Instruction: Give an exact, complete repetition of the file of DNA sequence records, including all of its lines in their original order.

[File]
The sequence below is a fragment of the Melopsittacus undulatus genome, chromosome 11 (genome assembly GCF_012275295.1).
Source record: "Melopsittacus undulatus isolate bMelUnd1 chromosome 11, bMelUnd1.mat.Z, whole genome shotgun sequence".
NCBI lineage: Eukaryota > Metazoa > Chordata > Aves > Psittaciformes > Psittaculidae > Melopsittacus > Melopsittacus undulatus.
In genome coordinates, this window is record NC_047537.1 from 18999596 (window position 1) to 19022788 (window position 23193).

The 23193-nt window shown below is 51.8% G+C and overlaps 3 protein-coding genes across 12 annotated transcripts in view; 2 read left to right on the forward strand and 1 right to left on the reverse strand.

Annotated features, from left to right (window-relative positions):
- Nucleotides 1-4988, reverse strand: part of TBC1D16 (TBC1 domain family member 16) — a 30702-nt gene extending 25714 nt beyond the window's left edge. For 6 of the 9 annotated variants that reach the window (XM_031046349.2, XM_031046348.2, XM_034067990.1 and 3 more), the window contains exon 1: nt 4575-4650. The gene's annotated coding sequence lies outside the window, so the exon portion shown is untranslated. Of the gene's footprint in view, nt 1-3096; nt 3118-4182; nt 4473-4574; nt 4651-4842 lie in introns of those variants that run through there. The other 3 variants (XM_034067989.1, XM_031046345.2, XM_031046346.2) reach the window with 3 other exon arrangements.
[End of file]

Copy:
The sequence below is a fragment of the Melopsittacus undulatus genome, chromosome 11 (genome assembly GCF_012275295.1).
Source record: "Melopsittacus undulatus isolate bMelUnd1 chromosome 11, bMelUnd1.mat.Z, whole genome shotgun sequence".
NCBI lineage: Eukaryota > Metazoa > Chordata > Aves > Psittaciformes > Psittaculidae > Melopsittacus > Melopsittacus undulatus.
In genome coordinates, this window is record NC_047537.1 from 18999596 (window position 1) to 19022788 (window position 23193).

The 23193-nt window shown below is 51.8% G+C and overlaps 3 protein-coding genes across 12 annotated transcripts in view; 2 read left to right on the forward strand and 1 right to left on the reverse strand.

Annotated features, from left to right (window-relative positions):
- Nucleotides 1-4988, reverse strand: part of TBC1D16 (TBC1 domain family member 16) — a 30702-nt gene extending 25714 nt beyond the window's left edge. For 6 of the 9 annotated variants that reach the window (XM_031046349.2, XM_031046348.2, XM_034067990.1 and 3 more), the window contains exon 1: nt 4575-4650. The gene's annotated coding sequence lies outside the window, so the exon portion shown is untranslated. Of the gene's footprint in view, nt 1-3096; nt 3118-4182; nt 4473-4574; nt 4651-4842 lie in introns of those variants that run through there. The other 3 variants (XM_034067989.1, XM_031046345.2, XM_031046346.2) reach the window with 3 other exon arrangements.